MSC is re-entering the market slowly, with operations running at “very limited capacity” according to FastMarkets. The smelter will likely ramp up to full output over the coming weeks and months, adding physical liquidity back into the market.
However, the market has taken this news in its stride so far, with cash prices up around recent highs. The LME 3-month price closed yesterday at US$ 35,350/tonne, a new record.
The sharp recession of 1981–82 proved to be quite harsh on the tin industry. Tin consumption declined dramatically. The ITC was able to avoid truly steep declines through accelerated buying for its buffer stockpile; this activity required the ITC to borrow extensively from banks and metal trading firms to augment its resources.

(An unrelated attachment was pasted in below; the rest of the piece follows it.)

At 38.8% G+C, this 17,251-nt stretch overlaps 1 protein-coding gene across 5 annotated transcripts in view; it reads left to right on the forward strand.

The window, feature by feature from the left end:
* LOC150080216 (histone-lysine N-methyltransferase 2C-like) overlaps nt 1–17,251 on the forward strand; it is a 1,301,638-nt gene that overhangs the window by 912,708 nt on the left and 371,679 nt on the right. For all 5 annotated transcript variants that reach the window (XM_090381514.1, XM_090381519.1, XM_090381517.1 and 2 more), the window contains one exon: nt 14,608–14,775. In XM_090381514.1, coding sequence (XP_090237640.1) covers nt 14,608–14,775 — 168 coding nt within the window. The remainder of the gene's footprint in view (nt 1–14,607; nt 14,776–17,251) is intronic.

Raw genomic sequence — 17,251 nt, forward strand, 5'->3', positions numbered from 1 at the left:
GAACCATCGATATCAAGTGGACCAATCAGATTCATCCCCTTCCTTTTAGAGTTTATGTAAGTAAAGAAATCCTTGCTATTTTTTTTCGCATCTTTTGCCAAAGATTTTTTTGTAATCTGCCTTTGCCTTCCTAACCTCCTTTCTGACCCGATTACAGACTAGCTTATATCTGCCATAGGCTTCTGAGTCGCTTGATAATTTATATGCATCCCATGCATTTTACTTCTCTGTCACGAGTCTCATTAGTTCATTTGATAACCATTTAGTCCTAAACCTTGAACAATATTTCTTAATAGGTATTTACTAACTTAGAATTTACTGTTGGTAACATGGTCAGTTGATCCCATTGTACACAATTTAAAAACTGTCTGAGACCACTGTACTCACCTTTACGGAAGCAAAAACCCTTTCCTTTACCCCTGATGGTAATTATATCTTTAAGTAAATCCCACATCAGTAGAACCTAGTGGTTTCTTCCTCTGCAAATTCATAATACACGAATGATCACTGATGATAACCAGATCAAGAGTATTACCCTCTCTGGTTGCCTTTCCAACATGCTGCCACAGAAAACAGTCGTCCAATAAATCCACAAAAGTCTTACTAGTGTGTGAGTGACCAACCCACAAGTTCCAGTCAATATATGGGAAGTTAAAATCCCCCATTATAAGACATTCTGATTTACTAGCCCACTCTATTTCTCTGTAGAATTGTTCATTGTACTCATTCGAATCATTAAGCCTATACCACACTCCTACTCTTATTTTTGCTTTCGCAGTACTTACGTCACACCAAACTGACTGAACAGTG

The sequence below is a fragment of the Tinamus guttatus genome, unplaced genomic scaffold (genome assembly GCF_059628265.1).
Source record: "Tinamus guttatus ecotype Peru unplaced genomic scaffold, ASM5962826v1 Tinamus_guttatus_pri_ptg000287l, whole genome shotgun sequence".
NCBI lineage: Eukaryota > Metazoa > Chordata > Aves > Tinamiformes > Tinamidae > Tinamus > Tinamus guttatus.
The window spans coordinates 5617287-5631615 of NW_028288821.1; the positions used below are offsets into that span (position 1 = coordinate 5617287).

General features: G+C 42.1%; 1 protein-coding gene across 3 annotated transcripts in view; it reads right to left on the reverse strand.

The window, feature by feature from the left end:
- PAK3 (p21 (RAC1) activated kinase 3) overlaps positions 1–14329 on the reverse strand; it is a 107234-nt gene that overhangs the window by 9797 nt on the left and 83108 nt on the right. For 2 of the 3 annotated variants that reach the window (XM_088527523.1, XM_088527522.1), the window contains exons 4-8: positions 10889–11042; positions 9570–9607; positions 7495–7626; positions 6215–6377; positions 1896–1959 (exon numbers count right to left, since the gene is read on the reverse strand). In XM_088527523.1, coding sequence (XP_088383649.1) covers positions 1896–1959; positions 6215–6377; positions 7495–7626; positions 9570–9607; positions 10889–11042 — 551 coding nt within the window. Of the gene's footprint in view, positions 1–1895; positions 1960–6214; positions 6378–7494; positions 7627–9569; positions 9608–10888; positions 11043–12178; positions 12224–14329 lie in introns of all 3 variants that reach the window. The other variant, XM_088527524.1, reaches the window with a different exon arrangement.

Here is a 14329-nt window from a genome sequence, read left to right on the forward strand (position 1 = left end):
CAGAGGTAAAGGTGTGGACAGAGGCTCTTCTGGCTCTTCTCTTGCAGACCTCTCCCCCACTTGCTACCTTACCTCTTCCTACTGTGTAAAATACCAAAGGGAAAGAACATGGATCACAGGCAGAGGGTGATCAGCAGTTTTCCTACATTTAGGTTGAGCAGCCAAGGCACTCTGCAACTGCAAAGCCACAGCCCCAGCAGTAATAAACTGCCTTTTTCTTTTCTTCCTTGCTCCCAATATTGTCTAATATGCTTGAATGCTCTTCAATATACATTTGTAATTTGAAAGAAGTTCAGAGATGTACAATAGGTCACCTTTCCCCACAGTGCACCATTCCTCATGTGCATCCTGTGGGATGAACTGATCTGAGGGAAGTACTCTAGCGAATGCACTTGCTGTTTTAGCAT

The ITC continued to borrow until late 1985 when it reached its credit limit. Immediately, a major “tin crisis” followed — tin was delisted from trading on the London Metal Exchange for about three years, the ITC dissolved soon afterward, and the price of tin, now in a free-market environment, plummeted sharply to $4 per pound and remained at that level through the 1990s.
The price increased again by 2010 with a rebound in consumption following the 2008–09 world economic crisis, accompanying restocking and continued growth in consumption by the world’s developing economies.